Taipei, July 24 (CNA) Legislative Speaker Wang Jin-pyng said Tuesday that he expected two major bills -- one on a capital gains tax and the other on lifting a ban on imports of U.S. beef containing ractopamine -- will be passed during the current extraordinary legislative session.
Wang made the comments after chairing a multi-party consultation over the agenda for the coming three days, when lawmakers are supposed to tackle a government-initiated draft amendment to the Act Governing Food Sanitation, along with a Cabinet proposal to levy tax on profits from securities trading.
The government has been trying to amend the food safety act, which bans imports of beef containing leanness-enhancing drugs such as ractopamine, to allow imports of beef that contains levels of the drugs deemed to be safe.
The U.S. has suspended trade and investment talks with Taiwan because of the dispute over the beef issue.
The ruling Kuomintang (KMT) plans to pass a resolution on separating imports of beef and pork, while the the main opposition Democratic Progressive Party (DPP) has demanded that the amended law clearly bans pork imports tainted with leanness enhancers.
Pan Men-an, a DPP legislative caucus whip, said his party has proposed a stricter "allowable level" of livestock drugs in meat products. For example, he said, no leanness-enhancers, including ractopamine, should be detectable in imported poultry or animal products, internal organs, marrow or ground meat.
Lin Hung-chih, KMT caucus whip, said lawmakers will look at both the DPP proposal and the KMT version of the amendments to the act.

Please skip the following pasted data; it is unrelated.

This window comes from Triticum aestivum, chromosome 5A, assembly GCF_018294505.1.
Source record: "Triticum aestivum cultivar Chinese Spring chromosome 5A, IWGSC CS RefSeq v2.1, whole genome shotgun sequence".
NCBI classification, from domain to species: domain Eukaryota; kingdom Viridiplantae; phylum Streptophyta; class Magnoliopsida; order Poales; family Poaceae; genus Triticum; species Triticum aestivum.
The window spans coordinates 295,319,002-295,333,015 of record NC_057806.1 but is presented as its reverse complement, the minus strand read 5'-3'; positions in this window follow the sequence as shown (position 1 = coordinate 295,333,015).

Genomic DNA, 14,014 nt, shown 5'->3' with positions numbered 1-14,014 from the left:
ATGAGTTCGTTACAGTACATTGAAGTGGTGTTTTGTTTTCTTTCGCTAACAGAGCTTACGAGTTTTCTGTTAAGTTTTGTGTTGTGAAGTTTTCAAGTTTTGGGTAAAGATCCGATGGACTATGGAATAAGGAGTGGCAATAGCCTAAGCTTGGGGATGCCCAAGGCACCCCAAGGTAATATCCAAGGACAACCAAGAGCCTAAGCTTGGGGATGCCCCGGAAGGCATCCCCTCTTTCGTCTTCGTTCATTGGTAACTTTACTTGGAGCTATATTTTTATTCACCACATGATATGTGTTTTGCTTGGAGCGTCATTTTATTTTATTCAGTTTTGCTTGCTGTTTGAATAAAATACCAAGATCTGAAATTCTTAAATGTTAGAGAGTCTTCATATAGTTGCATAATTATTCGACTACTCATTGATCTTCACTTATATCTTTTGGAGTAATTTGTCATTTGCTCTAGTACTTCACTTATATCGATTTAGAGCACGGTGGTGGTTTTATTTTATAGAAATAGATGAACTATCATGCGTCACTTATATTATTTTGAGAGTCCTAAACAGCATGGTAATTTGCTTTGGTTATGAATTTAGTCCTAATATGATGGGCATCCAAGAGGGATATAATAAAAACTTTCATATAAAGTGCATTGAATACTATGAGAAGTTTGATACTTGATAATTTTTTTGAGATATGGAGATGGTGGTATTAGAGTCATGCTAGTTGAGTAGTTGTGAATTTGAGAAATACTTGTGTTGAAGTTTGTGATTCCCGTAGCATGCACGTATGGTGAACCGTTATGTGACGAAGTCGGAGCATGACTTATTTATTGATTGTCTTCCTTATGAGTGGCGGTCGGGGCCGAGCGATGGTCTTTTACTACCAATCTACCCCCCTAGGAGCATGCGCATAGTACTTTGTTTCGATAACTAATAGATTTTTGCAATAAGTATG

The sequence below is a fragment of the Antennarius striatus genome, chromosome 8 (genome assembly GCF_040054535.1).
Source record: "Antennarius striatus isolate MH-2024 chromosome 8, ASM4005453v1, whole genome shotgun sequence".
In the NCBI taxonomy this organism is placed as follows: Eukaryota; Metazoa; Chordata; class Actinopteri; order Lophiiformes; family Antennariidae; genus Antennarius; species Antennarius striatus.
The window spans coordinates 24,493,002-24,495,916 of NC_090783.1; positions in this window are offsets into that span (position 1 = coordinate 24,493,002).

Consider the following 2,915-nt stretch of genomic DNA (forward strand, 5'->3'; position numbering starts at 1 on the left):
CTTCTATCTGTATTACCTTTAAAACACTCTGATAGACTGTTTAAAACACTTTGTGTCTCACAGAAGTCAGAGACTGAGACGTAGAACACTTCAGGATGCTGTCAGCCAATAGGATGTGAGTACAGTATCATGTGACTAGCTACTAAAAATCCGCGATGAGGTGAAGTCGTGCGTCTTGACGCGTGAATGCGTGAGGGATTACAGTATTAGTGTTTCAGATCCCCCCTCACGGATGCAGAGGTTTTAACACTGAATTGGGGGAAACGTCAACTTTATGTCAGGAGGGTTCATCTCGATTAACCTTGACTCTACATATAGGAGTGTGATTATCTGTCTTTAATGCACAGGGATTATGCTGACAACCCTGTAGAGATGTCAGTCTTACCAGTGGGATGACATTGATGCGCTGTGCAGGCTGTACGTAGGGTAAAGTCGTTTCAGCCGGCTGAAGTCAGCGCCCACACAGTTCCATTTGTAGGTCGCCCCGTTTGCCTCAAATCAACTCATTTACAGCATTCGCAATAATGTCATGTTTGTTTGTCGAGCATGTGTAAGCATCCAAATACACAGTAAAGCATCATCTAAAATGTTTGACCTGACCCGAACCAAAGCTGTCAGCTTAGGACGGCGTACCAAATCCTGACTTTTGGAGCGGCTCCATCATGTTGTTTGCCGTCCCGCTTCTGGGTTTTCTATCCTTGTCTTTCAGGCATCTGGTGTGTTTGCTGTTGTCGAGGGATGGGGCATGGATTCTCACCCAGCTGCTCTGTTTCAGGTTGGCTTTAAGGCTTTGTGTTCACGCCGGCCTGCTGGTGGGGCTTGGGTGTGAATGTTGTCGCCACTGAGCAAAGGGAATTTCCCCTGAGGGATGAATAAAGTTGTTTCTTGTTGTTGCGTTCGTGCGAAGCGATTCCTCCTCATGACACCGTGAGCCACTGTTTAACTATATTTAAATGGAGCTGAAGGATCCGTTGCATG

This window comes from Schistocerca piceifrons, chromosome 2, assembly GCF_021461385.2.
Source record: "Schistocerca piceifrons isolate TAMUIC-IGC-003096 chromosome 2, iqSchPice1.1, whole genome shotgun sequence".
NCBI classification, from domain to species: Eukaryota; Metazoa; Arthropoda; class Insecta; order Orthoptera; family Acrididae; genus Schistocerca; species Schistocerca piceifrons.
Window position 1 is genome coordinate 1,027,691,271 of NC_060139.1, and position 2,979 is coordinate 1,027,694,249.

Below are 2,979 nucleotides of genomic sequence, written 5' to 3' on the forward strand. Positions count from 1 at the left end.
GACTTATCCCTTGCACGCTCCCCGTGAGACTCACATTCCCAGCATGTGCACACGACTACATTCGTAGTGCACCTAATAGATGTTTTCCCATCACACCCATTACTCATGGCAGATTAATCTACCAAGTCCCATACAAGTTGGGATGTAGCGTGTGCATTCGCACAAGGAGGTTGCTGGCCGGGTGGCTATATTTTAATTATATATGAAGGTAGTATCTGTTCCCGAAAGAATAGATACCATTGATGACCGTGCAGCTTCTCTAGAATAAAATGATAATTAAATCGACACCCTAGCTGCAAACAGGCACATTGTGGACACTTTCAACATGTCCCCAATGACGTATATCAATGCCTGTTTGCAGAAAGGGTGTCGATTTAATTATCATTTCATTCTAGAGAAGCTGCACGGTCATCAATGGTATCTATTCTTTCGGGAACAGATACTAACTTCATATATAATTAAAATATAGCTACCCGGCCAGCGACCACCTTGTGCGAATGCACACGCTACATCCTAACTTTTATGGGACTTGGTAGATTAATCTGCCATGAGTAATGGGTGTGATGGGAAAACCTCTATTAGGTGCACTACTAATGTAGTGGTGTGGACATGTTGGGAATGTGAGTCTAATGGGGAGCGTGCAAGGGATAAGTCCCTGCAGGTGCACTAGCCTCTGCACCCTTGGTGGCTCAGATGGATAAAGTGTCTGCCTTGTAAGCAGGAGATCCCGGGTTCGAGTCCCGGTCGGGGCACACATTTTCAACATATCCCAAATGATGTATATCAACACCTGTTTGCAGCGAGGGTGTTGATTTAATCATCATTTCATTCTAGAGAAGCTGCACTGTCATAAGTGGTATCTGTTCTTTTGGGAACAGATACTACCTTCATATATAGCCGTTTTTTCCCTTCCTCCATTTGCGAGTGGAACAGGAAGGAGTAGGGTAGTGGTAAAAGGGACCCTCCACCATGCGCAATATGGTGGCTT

Wang said that both the food safety bill and the capital gains tax plan will likely clear the legislative floor because of the KMT's legislative majority. The KMT holds 64 seats in the 113-seat Legislative Yuan.
If the opposition parties make a motion to have a vote of no-confidence against the Cabinet led by Premier Sean Chen, Wang said that "we will probably decline to handle the case" and ask the opposition to seek to hold the vote at some other time.
The extraordinary session is being called to tackle "specific" cases such as the amendments to the food safety act and the capital gains tax issue, Wang said.
If the DPP insists on launching a no-confidence vote on the Cabinet, it can make a motion to call another session for that purpose, he added.
Also on the session's agenda, which lasts until Friday, is a vote on the government's nominations of four members for the National Communications Commission (NCC).
(By Ho Meng-kui, Chen Wei-ting and S.C. Chang)